I like the scene for three reasons. First, I like it because Walter, Jr.'s disability is always noticeable but rarely important to the story. Second, the scene is a reversal of a disability drama cliché … usually it's a non-disabled character telling a disabled character to "snap out of it" and "stop feeling sorry for yourself". Here, it's the other way around. Third, I like that Walter, Jr.'s argument works precisely because his Uncle Hank respects Walter, Jr. so much for his independence and way of dealing with his disability.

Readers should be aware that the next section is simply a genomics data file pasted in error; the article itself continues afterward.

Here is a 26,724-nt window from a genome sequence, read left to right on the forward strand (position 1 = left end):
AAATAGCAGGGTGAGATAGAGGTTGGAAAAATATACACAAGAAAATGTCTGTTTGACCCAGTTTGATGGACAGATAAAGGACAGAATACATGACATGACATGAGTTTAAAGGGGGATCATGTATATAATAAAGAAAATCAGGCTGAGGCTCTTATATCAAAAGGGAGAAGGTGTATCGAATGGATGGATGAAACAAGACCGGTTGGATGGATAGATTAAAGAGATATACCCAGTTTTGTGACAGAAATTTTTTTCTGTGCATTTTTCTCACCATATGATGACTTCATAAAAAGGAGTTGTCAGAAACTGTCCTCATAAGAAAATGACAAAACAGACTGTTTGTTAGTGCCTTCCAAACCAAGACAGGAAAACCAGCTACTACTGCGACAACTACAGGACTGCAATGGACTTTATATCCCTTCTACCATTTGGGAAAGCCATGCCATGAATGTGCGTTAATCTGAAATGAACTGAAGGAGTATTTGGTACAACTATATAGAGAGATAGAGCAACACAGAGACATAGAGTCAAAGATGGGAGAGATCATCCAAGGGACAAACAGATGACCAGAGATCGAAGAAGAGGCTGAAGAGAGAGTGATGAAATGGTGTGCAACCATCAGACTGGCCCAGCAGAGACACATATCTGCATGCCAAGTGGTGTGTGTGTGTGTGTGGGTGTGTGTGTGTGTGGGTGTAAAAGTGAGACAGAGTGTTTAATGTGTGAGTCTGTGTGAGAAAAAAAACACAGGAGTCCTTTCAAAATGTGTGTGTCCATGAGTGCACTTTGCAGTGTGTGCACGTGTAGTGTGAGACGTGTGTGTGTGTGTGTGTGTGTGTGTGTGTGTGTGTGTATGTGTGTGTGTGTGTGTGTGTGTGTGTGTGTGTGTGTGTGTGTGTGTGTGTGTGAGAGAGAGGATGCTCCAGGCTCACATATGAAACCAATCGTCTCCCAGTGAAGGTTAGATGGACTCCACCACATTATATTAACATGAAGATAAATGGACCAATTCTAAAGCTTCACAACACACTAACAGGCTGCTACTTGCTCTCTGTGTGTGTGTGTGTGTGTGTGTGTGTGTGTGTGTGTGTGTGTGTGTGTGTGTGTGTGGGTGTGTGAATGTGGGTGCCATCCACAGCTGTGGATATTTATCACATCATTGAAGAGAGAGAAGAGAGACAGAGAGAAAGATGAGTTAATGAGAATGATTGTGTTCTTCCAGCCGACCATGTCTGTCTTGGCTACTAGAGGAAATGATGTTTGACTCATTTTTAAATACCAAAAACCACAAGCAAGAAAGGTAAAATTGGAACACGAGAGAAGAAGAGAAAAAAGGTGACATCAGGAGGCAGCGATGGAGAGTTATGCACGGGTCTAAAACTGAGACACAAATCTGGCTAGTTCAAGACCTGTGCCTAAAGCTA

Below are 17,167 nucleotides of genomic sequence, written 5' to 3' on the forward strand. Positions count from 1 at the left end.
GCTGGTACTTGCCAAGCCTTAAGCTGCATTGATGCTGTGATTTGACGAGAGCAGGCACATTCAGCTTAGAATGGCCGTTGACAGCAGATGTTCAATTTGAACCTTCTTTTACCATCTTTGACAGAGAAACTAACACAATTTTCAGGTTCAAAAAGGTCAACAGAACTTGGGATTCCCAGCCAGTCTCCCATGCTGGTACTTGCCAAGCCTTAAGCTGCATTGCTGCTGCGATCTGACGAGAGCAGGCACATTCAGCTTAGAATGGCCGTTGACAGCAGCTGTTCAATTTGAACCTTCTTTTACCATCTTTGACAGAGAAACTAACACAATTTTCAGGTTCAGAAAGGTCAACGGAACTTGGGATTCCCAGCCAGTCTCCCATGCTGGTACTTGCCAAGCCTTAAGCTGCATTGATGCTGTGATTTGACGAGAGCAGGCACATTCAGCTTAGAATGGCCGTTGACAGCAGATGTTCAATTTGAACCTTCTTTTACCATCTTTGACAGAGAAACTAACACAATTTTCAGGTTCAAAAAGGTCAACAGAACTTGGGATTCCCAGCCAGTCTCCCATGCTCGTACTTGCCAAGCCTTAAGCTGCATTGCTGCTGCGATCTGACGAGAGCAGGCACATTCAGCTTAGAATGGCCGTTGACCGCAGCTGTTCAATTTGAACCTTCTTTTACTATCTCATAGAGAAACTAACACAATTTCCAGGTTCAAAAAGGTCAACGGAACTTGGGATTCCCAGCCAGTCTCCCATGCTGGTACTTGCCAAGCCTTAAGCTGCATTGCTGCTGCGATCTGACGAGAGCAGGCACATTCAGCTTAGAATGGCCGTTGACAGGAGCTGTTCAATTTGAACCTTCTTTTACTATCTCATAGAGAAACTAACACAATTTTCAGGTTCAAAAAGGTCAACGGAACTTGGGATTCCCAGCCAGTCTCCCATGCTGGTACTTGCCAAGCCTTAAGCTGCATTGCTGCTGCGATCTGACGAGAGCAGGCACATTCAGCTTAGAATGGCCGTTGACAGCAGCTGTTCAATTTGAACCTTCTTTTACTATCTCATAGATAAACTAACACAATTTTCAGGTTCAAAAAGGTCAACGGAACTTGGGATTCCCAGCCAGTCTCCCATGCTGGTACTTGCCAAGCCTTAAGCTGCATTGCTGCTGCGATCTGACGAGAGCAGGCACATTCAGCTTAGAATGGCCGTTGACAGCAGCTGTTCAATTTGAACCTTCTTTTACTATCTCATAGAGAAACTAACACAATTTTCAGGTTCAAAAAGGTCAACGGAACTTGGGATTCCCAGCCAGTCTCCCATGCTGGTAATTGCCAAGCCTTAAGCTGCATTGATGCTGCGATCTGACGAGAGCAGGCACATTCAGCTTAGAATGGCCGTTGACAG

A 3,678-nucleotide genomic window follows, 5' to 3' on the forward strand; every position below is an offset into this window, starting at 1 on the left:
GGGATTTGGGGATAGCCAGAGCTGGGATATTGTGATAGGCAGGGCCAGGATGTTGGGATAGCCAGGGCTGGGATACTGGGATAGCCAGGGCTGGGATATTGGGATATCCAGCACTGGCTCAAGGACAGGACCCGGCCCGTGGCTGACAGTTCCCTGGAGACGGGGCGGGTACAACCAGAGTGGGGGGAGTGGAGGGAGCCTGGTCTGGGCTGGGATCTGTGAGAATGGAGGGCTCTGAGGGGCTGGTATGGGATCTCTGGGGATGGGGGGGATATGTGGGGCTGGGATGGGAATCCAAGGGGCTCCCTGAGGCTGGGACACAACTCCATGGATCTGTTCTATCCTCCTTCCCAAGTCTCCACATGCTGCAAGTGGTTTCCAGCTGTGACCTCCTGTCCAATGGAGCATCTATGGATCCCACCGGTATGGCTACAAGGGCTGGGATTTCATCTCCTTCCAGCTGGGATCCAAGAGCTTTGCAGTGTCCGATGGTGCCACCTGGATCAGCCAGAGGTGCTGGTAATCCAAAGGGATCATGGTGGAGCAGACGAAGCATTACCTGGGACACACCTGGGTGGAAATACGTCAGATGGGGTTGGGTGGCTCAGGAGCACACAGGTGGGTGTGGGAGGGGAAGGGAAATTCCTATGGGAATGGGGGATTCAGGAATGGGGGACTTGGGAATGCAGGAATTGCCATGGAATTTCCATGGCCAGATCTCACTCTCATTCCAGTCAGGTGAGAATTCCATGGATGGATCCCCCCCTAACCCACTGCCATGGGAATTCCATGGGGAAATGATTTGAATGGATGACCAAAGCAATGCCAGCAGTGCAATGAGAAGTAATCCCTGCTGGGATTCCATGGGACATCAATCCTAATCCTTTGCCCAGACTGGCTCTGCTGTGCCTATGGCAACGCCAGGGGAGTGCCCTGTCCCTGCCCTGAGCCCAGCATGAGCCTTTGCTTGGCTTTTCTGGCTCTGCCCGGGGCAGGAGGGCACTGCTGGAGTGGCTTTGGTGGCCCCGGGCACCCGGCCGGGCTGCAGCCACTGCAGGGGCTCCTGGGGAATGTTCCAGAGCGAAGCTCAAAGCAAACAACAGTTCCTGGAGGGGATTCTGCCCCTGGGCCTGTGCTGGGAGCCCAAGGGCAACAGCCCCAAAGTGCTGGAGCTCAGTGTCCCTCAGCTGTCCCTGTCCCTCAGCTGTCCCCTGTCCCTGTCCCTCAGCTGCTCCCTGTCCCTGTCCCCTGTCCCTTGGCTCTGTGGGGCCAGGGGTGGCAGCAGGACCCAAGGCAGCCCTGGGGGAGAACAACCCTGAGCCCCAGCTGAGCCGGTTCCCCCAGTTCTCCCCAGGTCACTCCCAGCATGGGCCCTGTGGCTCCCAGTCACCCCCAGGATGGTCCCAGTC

As an aside, the character of Walter Jr. is played by actor RJ Mitte, who does have cerebral palsy. In an interview, he says that Walter, Jr.'s impairments are a bit more severe than the actor's own, so that Mitte has to sort of go back to a time when he, himself, used to be more significantly impaired … walking with a bit more difficulty, and speaking with slightly more of an impediment.
If I can't find a way to include this scene in my collection, I'll be sad.